Each player can choose to go to college, acquiring immediate debt.  OK, admittedly that part is incredibly realistic, but the debt incurred in the game is a mere pittance in comparison to actual debt incurred by young adults unequipped with wealthy parents – which are NOT an option in this game!  Deciding against college is an option in the game but will limit your salary immediately. OK, that is probably pretty realistic, too.

Quite often a spin can result in passing TWO PAYDAY squares simultaneously. Sweet!  I would LOVE that option in real life! How do I sign up?

Securing employment is not optional in Life. Everyone has to work if they expect to proceed! What a noble concept that is!  You can, however, choose from a few career cards ranging from a rock star to a doctor, with a number of obsoleted careers falling in between those choices. And you’ll have some options regarding an associated (or not!) salary!  Beware though, because if you BEGIN your career as a doctor earning $100K per year, someone MAY have the privilege of exchanging salaries with you midway through Life while remaining in their same career! That’s realistic, right?  o_O

You don’t WANT to get married? Tough. You can’t proceed without a spouse!  But take heart … You’ll also get a LIFE card (with the promise of future riches!) with that spouse!  It’s as though that spouse came with a modern-day dowry! And per my youngest (and wittiest?) child, women CANNOT be in the driver’s seat. It’s to dangerous. Even WITH insurance! (What da ….. ?  Makes me wonder whom he’s been talking to!)

You don’t WANT a house?  Again, if you want to proceed, you’ll have to buy one! And again, insurance is entirely optional, mortgage or not. Realistic …. um, no. Definitely not. But it’s a consistent (just not fair or well thought out) 25% of the value of your chosen home, whether you choose the home on Monsoon Bay, the Victorian mansion with a nicely manicured lawn, or entry level, split-level, fixer-upper dump!

You don’t WANT kids? You don’t get to choose that for yourself but kids come with Life cards, too!  It’s incentive to have MORE kids. Load up the car, Honey!  One day this will all pay off financially!!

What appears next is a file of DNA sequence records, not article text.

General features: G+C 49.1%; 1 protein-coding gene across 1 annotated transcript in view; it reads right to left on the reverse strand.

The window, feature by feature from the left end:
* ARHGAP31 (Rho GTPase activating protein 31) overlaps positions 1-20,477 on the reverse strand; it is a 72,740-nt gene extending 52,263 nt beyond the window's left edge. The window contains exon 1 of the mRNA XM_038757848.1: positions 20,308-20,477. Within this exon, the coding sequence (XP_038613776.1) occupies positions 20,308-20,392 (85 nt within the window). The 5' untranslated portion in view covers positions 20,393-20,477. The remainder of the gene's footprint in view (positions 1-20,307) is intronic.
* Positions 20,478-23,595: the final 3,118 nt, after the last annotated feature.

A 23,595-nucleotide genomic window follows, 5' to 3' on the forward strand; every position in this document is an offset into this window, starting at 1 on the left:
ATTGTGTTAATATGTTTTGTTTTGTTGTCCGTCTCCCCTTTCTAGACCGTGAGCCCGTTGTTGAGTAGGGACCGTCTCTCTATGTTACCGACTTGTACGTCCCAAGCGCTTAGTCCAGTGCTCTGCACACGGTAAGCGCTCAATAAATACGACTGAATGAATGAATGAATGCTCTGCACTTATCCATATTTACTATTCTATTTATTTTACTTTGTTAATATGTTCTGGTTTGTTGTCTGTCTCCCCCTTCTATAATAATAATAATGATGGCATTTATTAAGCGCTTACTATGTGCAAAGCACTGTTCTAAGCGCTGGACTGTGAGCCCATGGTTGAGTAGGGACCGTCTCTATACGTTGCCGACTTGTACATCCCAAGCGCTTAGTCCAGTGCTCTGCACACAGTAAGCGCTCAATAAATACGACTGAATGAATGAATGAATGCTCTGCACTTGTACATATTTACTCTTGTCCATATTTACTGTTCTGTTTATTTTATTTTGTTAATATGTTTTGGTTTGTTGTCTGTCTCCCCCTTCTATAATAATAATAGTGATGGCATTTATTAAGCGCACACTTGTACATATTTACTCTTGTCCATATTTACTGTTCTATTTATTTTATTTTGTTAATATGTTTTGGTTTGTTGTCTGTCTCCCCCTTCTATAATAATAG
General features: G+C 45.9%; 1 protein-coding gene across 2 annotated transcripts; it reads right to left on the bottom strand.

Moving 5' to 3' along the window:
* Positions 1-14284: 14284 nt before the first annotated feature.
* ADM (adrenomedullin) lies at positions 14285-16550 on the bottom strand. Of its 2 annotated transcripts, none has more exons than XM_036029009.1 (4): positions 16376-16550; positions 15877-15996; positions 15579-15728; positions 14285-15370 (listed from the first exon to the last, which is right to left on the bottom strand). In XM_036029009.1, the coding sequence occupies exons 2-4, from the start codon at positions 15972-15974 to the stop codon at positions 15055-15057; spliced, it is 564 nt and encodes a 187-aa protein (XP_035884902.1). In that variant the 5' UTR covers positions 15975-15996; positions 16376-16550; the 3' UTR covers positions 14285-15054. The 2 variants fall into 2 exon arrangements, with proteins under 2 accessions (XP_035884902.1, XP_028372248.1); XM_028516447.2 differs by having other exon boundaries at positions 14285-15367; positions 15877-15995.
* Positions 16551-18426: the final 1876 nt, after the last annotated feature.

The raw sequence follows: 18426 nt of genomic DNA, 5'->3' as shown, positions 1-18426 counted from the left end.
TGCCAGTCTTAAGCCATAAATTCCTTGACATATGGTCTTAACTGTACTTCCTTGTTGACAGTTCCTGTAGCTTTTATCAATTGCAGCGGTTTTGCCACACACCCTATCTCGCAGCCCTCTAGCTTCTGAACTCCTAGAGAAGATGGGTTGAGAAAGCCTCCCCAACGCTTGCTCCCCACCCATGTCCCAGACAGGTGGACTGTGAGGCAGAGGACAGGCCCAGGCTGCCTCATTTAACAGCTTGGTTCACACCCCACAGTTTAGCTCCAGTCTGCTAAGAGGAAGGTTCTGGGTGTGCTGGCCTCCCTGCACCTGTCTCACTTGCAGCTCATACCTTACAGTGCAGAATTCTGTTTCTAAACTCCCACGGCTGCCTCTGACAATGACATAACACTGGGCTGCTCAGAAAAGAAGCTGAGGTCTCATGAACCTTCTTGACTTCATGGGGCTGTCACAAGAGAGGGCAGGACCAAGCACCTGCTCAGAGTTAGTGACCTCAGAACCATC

There are stock options, too, where you can either make a small fortune or dole out a few easily earned pay checks to the bank. We ignore those. I decided to do that after observing the deer-in-headlights stare after I tried to explain stock options to a five-year-old.  THAT probably emulates Life since I don’t really have a good grasp of the stock market and largely ignore it myself! 🙂

As each player spins their way into retirement, there exists a choice to live at either Countryside Acres or Millionaire Estates. Either way, you’ll end up retiring wealthy as all those Life cards are redeemed so it’s a win-win situation. Assessing your accomplishments, totaling their value, and counting your cash at the end of the game of Life will determine the REAL winner. In this case, yes, the old saying rings true: He who retires with the most money wins!

In hindsight, I’m not sure if I inadvertently taught Owen that material STUFF with great monetary value are the greatest goals in Life. I could argue with myself (and I always win!!!) that he is learning turn-taking, counting, the concepts of banking, and the fleeting nature of money, and risk-assessment. But he’s five. The latter items are entirely unnecessary for him however at this stage of his Life!

I guess the game DID teach him a few things though.  He probably noted that he was broke after spending money on things he didn’t really need to have … that lake cabin and sailboat comes quickly to mind!  He also likely noticed that, as we journey through Life, events will likely occur that will not have been in our own foreseeable future.

He probably missed the very real lesson that risk is inherent in Life. Some risks will require more thought or effort than others and may or may not work in our favor. We will take other risks that afford less effort and garner and the payback might end up being incredible, even if delayed.

My own Life has been fraught with risk. While I’ve taken numerous risks, there has been one risk I’ve been unwilling to take. That would be the risk of neglecting to entrust my Life to Christ. With Him, the journey can still be bumpy but without him the end is so very, very bleak. With Christ as my Savior, I WILL end up at Millionaire Estates regardless of my financial status here on earth.

Where will YOU retire? Do you know? Don’t risk it … It won’t bode well for you, Friend.